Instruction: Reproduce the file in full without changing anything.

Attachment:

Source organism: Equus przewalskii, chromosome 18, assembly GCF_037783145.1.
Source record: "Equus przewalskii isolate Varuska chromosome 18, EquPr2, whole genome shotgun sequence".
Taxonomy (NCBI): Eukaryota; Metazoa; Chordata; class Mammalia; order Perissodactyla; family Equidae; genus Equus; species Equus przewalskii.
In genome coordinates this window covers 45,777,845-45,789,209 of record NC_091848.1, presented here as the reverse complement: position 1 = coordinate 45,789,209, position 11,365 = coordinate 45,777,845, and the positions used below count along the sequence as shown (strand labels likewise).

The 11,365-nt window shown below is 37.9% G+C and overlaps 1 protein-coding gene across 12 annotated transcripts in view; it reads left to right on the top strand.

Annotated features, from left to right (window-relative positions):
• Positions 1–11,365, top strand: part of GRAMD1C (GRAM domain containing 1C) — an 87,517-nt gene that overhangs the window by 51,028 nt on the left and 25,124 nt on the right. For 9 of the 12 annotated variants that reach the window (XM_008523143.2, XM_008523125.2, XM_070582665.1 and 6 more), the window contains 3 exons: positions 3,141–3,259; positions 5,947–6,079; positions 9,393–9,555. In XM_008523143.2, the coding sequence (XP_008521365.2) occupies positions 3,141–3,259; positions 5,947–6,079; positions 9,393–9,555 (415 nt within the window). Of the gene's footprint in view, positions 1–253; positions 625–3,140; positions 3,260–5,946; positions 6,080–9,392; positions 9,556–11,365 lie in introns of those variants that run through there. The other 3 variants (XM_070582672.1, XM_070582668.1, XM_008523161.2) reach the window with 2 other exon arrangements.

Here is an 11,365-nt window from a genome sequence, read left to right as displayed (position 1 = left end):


Source organism: Equus przewalskii, chromosome 18, assembly GCF_037783145.1.
Source record: "Equus przewalskii isolate Varuska chromosome 18, EquPr2, whole genome shotgun sequence".
Taxonomy (NCBI): Eukaryota; Metazoa; Chordata; class Mammalia; order Perissodactyla; family Equidae; genus Equus; species Equus przewalskii.
In genome coordinates this window covers 45,777,845-45,789,209 of record NC_091848.1, presented here as the reverse complement: position 1 = coordinate 45,789,209, position 11,365 = coordinate 45,777,845, and the positions used below count along the sequence as shown (strand labels likewise).

The 11,365-nt window shown below is 37.9% G+C and overlaps 1 protein-coding gene across 12 annotated transcripts in view; it reads left to right on the top strand.

Annotated features, from left to right (window-relative positions):
• Positions 1–11,365, top strand: part of GRAMD1C (GRAM domain containing 1C) — an 87,517-nt gene that overhangs the window by 51,028 nt on the left and 25,124 nt on the right. For 9 of the 12 annotated variants that reach the window (XM_008523143.2, XM_008523125.2, XM_070582665.1 and 6 more), the window contains 3 exons: positions 3,141–3,259; positions 5,947–6,079; positions 9,393–9,555. In XM_008523143.2, the coding sequence (XP_008521365.2) occupies positions 3,141–3,259; positions 5,947–6,079; positions 9,393–9,555 (415 nt within the window). Of the gene's footprint in view, positions 1–253; positions 625–3,140; positions 3,260–5,946; positions 6,080–9,392; positions 9,556–11,365 lie in introns of those variants that run through there. The other 3 variants (XM_070582672.1, XM_070582668.1, XM_008523161.2) reach the window with 2 other exon arrangements.

Here is an 11,365-nt window from a genome sequence, read left to right as displayed (position 1 = left end):